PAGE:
In Her Own Backyard
Sara Paretsky on her latest leap from crime fiction and what her famous heroine has in common with I.B. Singer
Sara Paretsky has spent the past twenty-five years in the company of V.I. Warshawski, a private eye who gets into street fights in her native Chicago, takes on corporate corruption, and loves high fashion. It’s been time well-spent: Warshawski, the heroine of Paretsky’s fourteen detective novels, has made her creator one of the most acclaimed and popular writers of American crime fiction.
Paretsky is known for tackling complex political issues in her work, in particular racial and class relations in Chicago. Total Recall, published in 2001, deals with a character who claims to have recovered memories of surviving concentration camps in his youth, and juxtaposes debates over reparations for the Holocaust and slavery. In two recent books, Paretsky has taken leave of Warshawski for the rural Kansas of her youth. Her 2007 memoir, Writing in an Age of Silence, describes growing up Jewish in the town of Lawrence just before the civil rights movement; Bleeding Kansas, a novel released this January, draws on the unusual friendship between her remaining family members in Lawrence and two fellow outsiders: a lesbian couple that practices Wicca.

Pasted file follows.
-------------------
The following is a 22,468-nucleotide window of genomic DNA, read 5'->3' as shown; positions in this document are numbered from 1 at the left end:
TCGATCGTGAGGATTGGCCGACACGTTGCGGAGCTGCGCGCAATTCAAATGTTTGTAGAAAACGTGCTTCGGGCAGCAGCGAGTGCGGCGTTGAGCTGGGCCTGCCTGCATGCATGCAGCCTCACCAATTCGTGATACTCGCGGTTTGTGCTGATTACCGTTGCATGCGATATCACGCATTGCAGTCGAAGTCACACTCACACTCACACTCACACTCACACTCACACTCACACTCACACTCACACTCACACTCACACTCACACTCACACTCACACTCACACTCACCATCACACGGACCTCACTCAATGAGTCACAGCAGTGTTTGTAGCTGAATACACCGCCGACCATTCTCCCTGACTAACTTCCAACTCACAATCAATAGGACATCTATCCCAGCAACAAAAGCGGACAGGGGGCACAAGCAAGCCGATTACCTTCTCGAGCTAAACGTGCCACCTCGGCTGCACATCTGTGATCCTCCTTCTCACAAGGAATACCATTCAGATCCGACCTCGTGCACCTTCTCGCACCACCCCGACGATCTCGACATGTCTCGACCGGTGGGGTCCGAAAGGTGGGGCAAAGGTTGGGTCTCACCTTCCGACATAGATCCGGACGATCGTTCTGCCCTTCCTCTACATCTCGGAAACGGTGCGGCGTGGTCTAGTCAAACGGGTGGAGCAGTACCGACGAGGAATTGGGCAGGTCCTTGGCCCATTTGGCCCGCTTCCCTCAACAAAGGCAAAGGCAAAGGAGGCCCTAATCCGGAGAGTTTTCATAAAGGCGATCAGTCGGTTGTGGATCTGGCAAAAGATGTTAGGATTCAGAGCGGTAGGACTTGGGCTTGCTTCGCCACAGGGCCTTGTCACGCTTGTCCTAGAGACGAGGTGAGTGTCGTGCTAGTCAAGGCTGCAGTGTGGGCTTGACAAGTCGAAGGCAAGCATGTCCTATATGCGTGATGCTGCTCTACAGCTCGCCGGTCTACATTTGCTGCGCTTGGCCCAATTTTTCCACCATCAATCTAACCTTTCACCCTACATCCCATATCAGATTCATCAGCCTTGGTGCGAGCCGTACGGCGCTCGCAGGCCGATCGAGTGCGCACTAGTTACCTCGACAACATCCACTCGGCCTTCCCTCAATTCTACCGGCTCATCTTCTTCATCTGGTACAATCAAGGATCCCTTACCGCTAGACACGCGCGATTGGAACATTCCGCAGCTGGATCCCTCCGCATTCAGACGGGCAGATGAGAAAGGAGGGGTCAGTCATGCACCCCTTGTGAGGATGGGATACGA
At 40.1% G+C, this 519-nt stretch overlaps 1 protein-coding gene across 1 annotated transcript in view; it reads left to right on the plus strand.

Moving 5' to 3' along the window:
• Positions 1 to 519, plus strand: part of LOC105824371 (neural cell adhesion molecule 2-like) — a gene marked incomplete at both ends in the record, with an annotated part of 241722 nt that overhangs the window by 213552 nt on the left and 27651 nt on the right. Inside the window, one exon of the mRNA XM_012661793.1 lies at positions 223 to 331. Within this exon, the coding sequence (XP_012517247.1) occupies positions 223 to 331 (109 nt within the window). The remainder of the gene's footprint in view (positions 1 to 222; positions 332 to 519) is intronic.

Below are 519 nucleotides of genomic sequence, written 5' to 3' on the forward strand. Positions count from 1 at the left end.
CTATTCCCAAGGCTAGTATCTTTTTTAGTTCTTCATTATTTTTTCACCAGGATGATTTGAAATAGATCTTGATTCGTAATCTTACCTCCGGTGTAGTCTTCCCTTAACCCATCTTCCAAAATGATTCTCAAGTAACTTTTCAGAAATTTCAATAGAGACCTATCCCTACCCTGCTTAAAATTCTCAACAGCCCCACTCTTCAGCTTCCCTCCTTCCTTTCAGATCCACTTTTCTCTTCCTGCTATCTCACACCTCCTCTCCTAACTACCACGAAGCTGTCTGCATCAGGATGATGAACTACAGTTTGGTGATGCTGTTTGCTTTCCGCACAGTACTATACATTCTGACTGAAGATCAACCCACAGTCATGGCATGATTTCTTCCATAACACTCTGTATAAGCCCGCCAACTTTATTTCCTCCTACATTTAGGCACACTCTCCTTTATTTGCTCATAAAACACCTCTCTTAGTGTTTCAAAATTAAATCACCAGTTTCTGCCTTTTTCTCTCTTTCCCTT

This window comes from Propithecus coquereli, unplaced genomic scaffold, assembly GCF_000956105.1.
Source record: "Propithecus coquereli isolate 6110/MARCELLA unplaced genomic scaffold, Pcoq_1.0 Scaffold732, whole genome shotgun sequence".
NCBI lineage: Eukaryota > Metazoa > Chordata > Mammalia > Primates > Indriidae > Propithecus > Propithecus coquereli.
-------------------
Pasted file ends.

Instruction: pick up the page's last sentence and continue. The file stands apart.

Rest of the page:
How did your family come to live in Lawrence, Kansas?
My father was a research scientist and a teacher, and he got a job at the University of Kansas. When we moved there in 1951 he was actually the first Jew the university had hired in a tenure-track position. We were kind of town giraffes; not the object of hostility as much as an oddity that people liked to stare at.
We lived in the country, because at the time that we moved to Kansas, the town of Lawrence—which had been the heart of the antislavery movement in the 1850s—was segregated and had unwritten but rigidly followed zoning laws on where African Americans could live and where Jews could live. And my parents just opted out of that whole scene by buying an old farmhouse out in the country. So my nearest neighbors, from the time I was eleven on, were cows and cornfields.
What led you out of Kansas, eventually?
I’m tempted to just say Moses.
My parents were active social justice advocates on things like civil rights and open housing, but [they] believed the future [lay] with boys, not with girls. My parents made it clear: If I wanted a college education, I had to pay for it myself and I needed to stay in Kansas. So I was desperate to leave and to have a life in the wider world.
In 1966, when the civil rights movement was really at its height, the Presbyterian church in Chicago put up advertisements on university campuses all over the country looking for college volunteers to come and help run community programs. I signed up, and they didn’t care that I wasn’t a Presbyterian. I worked for a minister on the South Side of Chicago in a neighborhood sort of cheek-by-jowl to where Martin Luther King was living that year. It was the summer that the city kept erupting in waves of riots and violence; white protestors were furious at the thought of blacks moving into their neighborhoods.